by Amy Harris
Rockers Papa Roach hit the scene in 2000 with their most successful studio album, Infest. Six
albums later, they are still headlining tours and festivals across the
country including this weekend’s Rock on the Range in Columbus.
I was able to catch up with the man behind the music,
Jacoby Shaddix, the lead vocalist. The two discussed the hard times and
redemption that led to Papa Roach's most recent album, The Connection, released late last year.
Papa Roach plays Rock on the Range's Main Stage Saturday
afternoon, getting the night ready for Three Days Grace, Stone Sour and
The Smashing Pumpkins. Find full Rock on the Range details here.
CityBeat: What is your favorite Rock on the Range memory?
Jacoby Shaddix: Shit man, coming in headlining the
second stage and utterly fucking demolishing it and being the only band
asked back the next year to play the Main Stage and crushing it again.
CB: If you could trade places with anybody for one month who would it be?
JS: My wife.
JS: I just want both of us to live our lives in
each other’s shoes for a month. I think we both would learn a lot. I
know that it is not the super mega-kick ass Rock star answer, but that
is some real shit.
CB: I know you wrote the last album through
some of the toughest times of your life. Are any of the songs hard to
play for you personally?
JS: No, they are just really good reminders. It is
like I had to re-calibrate my life and re-focus myself on what my
priorities were in my life and what was important to me and where I
wanted to put myself five years from now and 10 years from now. All the
decisions I made in the process of making this record I believe are some
of the most important decisions that I’ll make in my lifetime. I think
the songs are real good reminders of that desperate place that I once
CB: Well my favorite song on the album when it came out was “Where Did the Angels Go”…
JS: We had a No. 1 Rock track with that song, which was fucking awesome.
CB: Can you tell me the story behind the song?
JS: As we were making the record, me and my wife
had split up at that time and I was strung out again. It is no secret
that I have substance abuse issues and I was caught up again and I
finally decided that enough is enough. I had to stop and that just utter
desperation of hanging on to life by a thread and just feeling
completely alone and so broken and not really knowing if I was going to
be OK. I just finally realized how much my demons ate me alive and it
was time to get myself back and that is where that song came from, utter
CB: Is it hard to be on the road and stay sober?
JS: Not this time around. It used to be really
hard. I have a network of sober musicians I stay really close with and I
have a support group through that.
It is finally clear to me in my life I can’t fucking
drink, I can’t do drugs, because it eats me alive. I am finally on the
road enjoying my life. I faced a lot of demons in the process of getting
sober again and I finally put a lot of stuff to rest. I am trying to
work on being in the moment, like some of that Buddhist-type culture
philosophy — if I am not here now then what is the point? If I am not
feeling the moment, then what is the point of my life. Just focusing on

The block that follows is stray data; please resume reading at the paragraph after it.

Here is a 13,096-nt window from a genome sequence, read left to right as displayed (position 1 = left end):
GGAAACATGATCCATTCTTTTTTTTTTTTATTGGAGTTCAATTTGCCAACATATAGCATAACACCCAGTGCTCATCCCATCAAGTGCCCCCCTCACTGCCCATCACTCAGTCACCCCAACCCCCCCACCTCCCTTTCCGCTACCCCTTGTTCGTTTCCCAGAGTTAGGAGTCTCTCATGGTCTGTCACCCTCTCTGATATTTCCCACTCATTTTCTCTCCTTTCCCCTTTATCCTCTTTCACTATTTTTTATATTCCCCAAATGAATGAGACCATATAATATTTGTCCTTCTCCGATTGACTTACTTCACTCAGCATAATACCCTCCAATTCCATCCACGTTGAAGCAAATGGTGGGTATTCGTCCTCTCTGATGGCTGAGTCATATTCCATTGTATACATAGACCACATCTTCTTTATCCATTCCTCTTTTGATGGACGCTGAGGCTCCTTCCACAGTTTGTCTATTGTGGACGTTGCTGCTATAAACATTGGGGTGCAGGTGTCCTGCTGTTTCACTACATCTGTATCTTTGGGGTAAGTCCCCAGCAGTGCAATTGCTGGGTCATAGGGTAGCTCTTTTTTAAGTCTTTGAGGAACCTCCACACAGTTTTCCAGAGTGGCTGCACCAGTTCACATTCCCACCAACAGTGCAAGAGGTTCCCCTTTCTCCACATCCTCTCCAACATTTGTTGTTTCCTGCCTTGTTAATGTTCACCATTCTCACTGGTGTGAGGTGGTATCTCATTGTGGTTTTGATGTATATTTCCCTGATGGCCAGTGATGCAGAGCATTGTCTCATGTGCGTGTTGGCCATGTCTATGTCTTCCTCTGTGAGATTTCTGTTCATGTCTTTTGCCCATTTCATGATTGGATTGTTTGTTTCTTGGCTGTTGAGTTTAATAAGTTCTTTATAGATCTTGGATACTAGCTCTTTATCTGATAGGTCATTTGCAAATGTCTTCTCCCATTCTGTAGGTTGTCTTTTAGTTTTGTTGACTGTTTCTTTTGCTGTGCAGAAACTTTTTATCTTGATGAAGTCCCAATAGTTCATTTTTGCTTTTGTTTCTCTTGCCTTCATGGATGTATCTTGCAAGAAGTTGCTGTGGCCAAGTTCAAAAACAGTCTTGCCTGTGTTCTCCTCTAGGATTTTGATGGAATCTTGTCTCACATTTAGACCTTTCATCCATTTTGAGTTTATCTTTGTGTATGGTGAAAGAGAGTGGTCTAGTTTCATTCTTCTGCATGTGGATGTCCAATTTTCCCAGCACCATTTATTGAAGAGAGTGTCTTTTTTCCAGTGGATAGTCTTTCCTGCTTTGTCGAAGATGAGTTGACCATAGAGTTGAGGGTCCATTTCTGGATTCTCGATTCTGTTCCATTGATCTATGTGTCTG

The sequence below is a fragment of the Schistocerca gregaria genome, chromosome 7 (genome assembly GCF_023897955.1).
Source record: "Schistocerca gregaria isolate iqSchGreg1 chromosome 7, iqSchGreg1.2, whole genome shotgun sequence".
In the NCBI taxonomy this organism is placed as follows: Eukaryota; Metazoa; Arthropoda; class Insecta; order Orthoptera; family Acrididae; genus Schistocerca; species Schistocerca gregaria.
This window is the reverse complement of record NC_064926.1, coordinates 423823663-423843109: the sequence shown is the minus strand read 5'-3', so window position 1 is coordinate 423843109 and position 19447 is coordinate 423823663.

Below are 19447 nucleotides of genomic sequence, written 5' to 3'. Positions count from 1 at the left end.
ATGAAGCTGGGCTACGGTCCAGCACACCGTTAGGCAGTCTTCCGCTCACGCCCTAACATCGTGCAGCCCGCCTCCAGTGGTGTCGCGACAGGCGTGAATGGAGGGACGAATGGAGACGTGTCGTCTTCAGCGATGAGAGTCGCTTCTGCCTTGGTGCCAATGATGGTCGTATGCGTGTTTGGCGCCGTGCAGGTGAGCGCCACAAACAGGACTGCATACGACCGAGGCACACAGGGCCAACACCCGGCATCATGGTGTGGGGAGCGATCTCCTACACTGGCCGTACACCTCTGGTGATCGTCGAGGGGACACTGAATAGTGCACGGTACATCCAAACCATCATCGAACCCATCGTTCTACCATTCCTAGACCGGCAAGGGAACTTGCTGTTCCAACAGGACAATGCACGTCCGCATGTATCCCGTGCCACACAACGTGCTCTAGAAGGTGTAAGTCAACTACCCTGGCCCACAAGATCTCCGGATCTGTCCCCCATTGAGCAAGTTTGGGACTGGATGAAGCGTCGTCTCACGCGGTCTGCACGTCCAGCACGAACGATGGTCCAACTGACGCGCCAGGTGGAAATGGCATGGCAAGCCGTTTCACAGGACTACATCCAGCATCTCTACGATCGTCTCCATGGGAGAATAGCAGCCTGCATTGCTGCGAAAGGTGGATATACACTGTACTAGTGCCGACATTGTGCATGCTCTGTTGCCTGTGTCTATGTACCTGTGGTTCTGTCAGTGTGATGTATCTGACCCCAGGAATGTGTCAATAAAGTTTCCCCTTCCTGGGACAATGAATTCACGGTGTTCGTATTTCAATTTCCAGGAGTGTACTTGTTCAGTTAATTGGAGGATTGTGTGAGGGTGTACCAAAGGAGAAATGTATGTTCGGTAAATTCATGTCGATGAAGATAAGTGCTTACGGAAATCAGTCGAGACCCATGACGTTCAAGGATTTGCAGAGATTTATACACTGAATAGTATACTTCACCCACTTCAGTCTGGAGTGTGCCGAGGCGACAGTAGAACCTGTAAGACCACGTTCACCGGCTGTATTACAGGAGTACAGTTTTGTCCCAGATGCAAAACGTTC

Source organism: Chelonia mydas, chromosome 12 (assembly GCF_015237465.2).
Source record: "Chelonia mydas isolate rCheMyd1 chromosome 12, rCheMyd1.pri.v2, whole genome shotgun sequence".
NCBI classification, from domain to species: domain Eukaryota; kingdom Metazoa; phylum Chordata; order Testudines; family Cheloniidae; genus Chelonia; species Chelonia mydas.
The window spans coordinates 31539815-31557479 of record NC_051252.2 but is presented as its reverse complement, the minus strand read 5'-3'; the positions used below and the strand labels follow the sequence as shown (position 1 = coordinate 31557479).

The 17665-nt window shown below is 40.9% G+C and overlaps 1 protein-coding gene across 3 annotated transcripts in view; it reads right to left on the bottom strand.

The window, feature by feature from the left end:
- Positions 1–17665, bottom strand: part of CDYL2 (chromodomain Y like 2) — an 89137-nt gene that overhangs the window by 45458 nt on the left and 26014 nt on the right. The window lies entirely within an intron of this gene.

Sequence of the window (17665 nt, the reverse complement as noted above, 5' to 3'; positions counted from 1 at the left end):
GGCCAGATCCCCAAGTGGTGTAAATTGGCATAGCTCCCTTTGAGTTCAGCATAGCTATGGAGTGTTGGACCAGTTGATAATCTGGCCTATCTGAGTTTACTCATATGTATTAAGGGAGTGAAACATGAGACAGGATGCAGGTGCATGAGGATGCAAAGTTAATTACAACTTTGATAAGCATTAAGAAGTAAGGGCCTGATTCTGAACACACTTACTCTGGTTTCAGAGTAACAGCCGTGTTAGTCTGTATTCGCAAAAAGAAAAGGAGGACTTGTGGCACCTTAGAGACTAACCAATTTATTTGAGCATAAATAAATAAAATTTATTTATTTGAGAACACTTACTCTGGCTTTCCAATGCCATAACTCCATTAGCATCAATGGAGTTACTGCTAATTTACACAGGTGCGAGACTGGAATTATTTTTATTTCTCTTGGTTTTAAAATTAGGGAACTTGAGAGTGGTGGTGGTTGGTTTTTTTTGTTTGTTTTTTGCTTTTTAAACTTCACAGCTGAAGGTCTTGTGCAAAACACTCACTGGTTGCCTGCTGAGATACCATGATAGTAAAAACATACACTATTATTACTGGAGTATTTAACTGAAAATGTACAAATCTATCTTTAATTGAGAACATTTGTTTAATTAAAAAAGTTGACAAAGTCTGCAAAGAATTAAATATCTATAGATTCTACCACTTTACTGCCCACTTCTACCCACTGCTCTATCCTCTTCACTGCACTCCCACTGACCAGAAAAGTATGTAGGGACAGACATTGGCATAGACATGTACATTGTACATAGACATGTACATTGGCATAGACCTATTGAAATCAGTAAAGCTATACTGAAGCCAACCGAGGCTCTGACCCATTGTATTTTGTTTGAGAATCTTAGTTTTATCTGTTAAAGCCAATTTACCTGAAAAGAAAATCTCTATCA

that, my spirituality makes all this other stuff that goes on out here
on the road way more tolerable and way more fun.
CB: Have you ever had an experience that led you to believe in angels?
JS: I don’t necessarily have a grasp on the idea of
angels. I have an understanding of people that have come like saviors
in a sense, people that have been sent to me by my higher power to show
me and guide me out of the darkness. I had to be broken down to realize I
CB: People have shown up at the right time?
CB: If you could ask one question to a psychic about your future what would you ask?
JS: I wouldn’t ask anything. I wouldn’t want to
know. What do you want to know? Are you going to live different or some
shit? I’d rather let it be. Let the future be what it is going to be.
CB: What does your perfect day look like?
JS: Perfect day — wake up next to my wife, sex
right off the bat. Then go downstairs and cook breakfast for my kids,
take them to school, go for a run, dance with my wife, go fishing with
my brother-in-law in the bayou swamp, stretch out and warm up, play a
Rock & Roll show, then fall asleep next to my wife. That sounds
pretty fucking kick ass.
CB: I know your songs that you write are very autobiographical. Have you considered writing a book or a memoir in the future?
JS: Oh definitely, that is something I am going to definitely do in my life. 100 percent.
CB: No immediate plans?
JS: No immediate plans, but I have put pen to paper. It is something that I can craft as I go along.
CB: What can the fans expect this weekend at Rock on the Range?
JS: A fan that is on fucking fire. We have been
doing these festivals, May is a big festival month, and we have been
fucking annihilating audiences. We just devastated Carolina Rebellion,
just ripped that shit up, we had a great show. Fort Rock in Florida,
Rockville down in Florida. Memphis in May was awesome at the Beale
Street Festival. That was rippin’. I just feel like we are tuned up and
primed for these big festivals. I have to say, all these other bands,
bring your fucking A-game because P Roach is coming to town and we have
come to rip it.
CB: Memphis was awesome. I saw most of the
set. It was awesome. It was great as always. I look forward to shooting
you guys again. Smile for the camera on Saturday.
JS: Fuck yeah. Cool. We will see you Saturday.